This article will show you how much you need to retire at 60. It covers:
1. Do you want to retire at 60?
How much do I need to retire at 60?
That’s the question I get asked on an almost daily basis.
To retire at 60 is a goal that many share. It allows you to do the things you always wanted to do but never got round to. Retiring at 60 allows you to enjoy life, whilst you still have your health and fitness.
But how much do you need to retire at 60? What is a good pension pot at 60 and how much income will you receive in retirement?
If you’re thinking about retiring at 60, this article is for you. Not everybody wants to retire early, but anybody can do it. Let me show you how.
2. What is a good pension pot at 60?
When people think about early retirement, they think about pensions. I’m often asked what is a good pension pot at 60?
The average pension pot in the UK is £50,000, but simply knowing what the average pension pot in the UK is doesn’t help you to retire early.
In fact, I would go as far as saying that how much somebody else has in their pension pot is irrelevant at best and a distraction at worst. It has no bearing on whether you have enough to retire early.
The question you should be asking is “much do I need to retire?”
This is a broader question which takes into accounts not only your pensions but your savings and investments too. Not to mention any other incomes you will receive, like the State Pension or any final salary pensions.
At the end of the day, retirement is about having enough income to meet your expenses. It doesn’t matter where that income comes from.
3. How much money do you need to retire at 60?
How much you need to retire at 60 will depend on how much you spend in retirement.
As a general rule of thumb, you need 20 – 25 times your retirement expenses. So, if you spend £30,000 per year, you’ll need £600,000 – £750,000 in pensions, investments and savings.
But it’s not quite that simple. Most people will receive some form of income in retirement, whether that’s a State Pension, final salary pension, rental income or something else entirely.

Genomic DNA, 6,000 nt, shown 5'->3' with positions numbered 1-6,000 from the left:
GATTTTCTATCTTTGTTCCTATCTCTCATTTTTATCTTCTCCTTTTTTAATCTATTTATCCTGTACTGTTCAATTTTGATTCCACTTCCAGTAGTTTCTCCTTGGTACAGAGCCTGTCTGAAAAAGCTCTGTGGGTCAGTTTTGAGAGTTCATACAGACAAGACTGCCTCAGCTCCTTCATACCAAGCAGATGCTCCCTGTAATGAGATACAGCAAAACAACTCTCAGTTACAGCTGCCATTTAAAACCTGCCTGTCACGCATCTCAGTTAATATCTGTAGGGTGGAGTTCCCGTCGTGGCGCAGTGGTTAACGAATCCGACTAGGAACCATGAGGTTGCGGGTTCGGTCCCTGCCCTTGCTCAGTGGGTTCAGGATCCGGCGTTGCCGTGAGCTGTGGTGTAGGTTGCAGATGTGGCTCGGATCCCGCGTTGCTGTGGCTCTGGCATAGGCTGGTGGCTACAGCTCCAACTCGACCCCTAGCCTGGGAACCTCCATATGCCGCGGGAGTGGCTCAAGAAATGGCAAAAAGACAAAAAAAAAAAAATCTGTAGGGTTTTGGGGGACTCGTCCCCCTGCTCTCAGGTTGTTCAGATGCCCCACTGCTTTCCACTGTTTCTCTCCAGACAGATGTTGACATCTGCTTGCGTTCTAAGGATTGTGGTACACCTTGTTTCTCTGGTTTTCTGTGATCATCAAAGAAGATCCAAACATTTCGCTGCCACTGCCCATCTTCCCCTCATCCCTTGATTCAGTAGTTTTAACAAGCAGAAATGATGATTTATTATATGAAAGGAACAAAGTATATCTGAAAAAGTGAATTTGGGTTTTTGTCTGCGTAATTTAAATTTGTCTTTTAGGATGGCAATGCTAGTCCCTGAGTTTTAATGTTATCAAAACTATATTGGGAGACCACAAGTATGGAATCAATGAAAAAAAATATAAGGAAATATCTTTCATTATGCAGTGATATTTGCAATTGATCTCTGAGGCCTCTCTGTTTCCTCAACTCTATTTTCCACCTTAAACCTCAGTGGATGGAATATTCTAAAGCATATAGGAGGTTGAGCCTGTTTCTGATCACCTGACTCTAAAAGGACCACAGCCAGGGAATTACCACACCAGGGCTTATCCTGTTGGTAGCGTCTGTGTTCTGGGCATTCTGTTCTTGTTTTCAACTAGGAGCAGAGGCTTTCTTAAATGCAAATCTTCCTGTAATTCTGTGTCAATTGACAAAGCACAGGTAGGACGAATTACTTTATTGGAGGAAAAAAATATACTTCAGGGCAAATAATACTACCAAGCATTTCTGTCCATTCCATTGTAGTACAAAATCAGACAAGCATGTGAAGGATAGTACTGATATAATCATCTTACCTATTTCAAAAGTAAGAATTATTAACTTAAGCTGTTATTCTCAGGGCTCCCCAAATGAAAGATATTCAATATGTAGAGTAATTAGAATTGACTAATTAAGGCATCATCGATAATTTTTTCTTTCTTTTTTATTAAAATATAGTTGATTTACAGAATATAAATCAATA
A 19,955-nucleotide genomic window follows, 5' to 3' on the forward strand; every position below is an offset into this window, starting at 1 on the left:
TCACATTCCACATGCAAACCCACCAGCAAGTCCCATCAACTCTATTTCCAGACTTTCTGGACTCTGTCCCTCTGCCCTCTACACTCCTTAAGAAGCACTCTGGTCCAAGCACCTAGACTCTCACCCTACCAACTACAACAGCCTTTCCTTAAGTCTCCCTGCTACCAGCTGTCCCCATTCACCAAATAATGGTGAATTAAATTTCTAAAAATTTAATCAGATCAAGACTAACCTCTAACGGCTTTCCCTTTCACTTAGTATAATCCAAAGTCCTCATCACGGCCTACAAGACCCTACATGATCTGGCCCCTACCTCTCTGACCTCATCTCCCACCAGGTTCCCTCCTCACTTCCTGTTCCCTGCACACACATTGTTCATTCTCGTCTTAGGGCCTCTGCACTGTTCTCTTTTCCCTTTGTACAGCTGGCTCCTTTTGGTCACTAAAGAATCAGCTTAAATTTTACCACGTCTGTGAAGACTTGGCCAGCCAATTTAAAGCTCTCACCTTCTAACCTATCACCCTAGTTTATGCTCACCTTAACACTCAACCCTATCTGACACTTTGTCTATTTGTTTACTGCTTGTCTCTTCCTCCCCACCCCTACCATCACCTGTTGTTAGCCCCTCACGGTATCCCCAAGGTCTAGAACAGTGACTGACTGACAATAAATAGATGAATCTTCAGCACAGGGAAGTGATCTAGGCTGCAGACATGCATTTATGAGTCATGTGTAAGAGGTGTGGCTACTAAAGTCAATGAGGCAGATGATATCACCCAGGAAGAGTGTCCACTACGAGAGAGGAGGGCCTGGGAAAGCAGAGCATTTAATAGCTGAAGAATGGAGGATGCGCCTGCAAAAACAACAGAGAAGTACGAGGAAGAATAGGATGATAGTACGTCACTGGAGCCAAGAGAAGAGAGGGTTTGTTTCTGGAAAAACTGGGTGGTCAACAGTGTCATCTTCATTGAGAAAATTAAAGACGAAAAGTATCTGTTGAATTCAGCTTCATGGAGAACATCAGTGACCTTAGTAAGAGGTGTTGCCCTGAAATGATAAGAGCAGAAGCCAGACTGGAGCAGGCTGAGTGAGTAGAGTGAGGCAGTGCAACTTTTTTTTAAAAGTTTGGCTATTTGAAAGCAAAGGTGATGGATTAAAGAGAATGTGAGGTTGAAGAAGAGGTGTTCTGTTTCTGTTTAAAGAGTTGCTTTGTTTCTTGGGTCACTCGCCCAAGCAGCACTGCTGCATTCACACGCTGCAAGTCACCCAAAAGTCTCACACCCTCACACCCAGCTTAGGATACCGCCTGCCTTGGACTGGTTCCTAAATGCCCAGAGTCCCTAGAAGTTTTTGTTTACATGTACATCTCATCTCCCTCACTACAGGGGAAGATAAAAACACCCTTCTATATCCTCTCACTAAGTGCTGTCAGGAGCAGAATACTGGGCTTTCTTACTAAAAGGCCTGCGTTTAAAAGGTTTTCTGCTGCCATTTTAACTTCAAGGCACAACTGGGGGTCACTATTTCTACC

You’ll need to deduct this any income you receive. So if you receive a State Pension of £8,000 and a final salary pension of £2,000, the actual amount you need is only £20,000.
4. How much income do you need to retire?
How much you spend in retirement will determine how much you need to retire.
If you’re thinking about retiring at 60, this is where you should start. It will help you work out how much you need in pensions and other savings to retire at 60.
The easiest way to work this out is to start from where you are today. If you receive £3,000 per month and have about £1,000 per month leftover, your expenses are probably around £2,000 per month.
Once you know what you spend today, the next question to ask yourself is how this is likely to change once you retire. Will you spend more on travel? Will you spend less on commuting?
To help you get started, I’ve created a free one-page retirement expenses sheet. Completing this will give you an overview of how much you spend in retirement.
If you’re really not sure what you spend, the simplest thing to do is go with the ‘70% rule’. This states that the average retiree requires 70% of their normal working income. So, if you earn £3,00 per month, you’re looking for a retirement income of £2,100 per month.
5. Where will your retirement income come from?
Now that you know what you will spend in retirement, the next question is where will the money come from?
Your income in retirement will come from two places, income and capital:
This is money paid into your bank account every month.
It will include savings interest, dividends, State Pension, rental income and any final salary pensions.
If you’re unsure how much State Pension you will receive, you can get an estimate of your State Pension online.
Bear in mind that different incomes will start at different times. If you’re looking to retire at 60, your State Pension may not be paid until 66 (or 67). Likewise, any final salary pensions may not be payable until 65.
This is money that you have saved up. It will include savings, investments and pensions.
You can withdraw some of your capital each month/year to top up your retirement income.
But you need to be careful. If you withdraw too much, you risk running out of money. If you’re looking to retire at 60, you can withdraw around 4% of your capital each year.
Income & Capital
Whilst income and capital look differently, they serve the same goal – to provide you with an income in retirement. For now, just get a list of all of your different pots, as shown below:
6. How to create a retirement income plan?
Now that you know what you have available, you need to create an income plan for your retirement.
Quite simply, income + capital = your retirement expenses.
You’ll need to create a forecast for your finances. This is where cash flow modelling comes in. It works out how much you spend each year, then overlays this with the income you will receive (and when you will receive it).